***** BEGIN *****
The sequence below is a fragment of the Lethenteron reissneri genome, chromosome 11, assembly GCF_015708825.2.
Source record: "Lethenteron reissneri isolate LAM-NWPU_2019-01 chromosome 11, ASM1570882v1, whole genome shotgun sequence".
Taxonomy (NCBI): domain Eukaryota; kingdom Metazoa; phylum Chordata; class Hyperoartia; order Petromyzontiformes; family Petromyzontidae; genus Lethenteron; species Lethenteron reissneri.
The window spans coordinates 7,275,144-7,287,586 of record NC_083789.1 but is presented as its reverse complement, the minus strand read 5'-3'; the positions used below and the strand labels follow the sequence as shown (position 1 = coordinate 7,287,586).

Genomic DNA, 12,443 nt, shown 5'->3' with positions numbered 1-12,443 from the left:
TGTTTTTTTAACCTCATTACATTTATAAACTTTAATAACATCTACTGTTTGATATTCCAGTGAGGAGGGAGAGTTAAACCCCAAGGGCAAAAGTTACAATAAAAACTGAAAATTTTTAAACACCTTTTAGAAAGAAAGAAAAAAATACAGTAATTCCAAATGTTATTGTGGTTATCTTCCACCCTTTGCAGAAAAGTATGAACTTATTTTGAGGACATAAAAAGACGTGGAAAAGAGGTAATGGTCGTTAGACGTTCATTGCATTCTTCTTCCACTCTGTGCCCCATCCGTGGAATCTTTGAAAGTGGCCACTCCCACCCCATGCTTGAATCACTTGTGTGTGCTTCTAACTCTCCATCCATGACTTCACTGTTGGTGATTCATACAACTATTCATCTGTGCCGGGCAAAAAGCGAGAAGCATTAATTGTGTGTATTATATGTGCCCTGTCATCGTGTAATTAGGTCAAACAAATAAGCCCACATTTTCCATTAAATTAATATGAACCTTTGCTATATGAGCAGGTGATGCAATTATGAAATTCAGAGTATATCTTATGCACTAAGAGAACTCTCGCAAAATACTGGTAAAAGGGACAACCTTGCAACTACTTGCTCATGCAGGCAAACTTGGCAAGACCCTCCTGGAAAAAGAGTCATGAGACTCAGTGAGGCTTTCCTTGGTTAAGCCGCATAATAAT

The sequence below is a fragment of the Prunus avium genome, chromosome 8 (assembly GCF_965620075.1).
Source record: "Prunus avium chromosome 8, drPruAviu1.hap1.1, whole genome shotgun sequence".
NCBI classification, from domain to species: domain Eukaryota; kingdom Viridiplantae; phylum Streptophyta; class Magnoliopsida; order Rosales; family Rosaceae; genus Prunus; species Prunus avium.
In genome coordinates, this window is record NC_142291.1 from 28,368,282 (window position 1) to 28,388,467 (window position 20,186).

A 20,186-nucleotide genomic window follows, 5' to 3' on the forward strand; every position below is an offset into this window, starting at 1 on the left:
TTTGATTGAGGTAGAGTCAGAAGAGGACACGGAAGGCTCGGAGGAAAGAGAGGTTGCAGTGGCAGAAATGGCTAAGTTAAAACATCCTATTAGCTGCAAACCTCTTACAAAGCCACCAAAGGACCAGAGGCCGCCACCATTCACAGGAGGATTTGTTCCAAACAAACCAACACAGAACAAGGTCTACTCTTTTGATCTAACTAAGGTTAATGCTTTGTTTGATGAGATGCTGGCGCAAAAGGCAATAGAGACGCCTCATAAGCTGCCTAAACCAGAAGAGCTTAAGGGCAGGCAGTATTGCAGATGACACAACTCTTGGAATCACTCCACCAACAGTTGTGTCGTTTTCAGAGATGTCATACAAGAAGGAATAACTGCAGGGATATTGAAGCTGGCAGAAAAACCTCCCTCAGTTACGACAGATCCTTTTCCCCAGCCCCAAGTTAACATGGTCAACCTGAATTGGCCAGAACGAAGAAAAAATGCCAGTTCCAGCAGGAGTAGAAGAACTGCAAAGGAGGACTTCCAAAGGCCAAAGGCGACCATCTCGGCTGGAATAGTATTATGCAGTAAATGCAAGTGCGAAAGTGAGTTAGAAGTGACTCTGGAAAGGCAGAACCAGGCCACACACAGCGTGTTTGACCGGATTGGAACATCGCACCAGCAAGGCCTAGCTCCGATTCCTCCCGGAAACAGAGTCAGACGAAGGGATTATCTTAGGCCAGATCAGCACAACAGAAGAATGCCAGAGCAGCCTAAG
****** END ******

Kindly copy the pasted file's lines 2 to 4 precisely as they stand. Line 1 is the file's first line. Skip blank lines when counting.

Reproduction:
Source record: "Lethenteron reissneri isolate LAM-NWPU_2019-01 chromosome 11, ASM1570882v1, whole genome shotgun sequence".
Taxonomy (NCBI): domain Eukaryota; kingdom Metazoa; phylum Chordata; class Hyperoartia; order Petromyzontiformes; family Petromyzontidae; genus Lethenteron; species Lethenteron reissneri.
The window spans coordinates 7,275,144-7,287,586 of record NC_083789.1 but is presented as its reverse complement, the minus strand read 5'-3'; the positions used below and the strand labels follow the sequence as shown (position 1 = coordinate 7,287,586).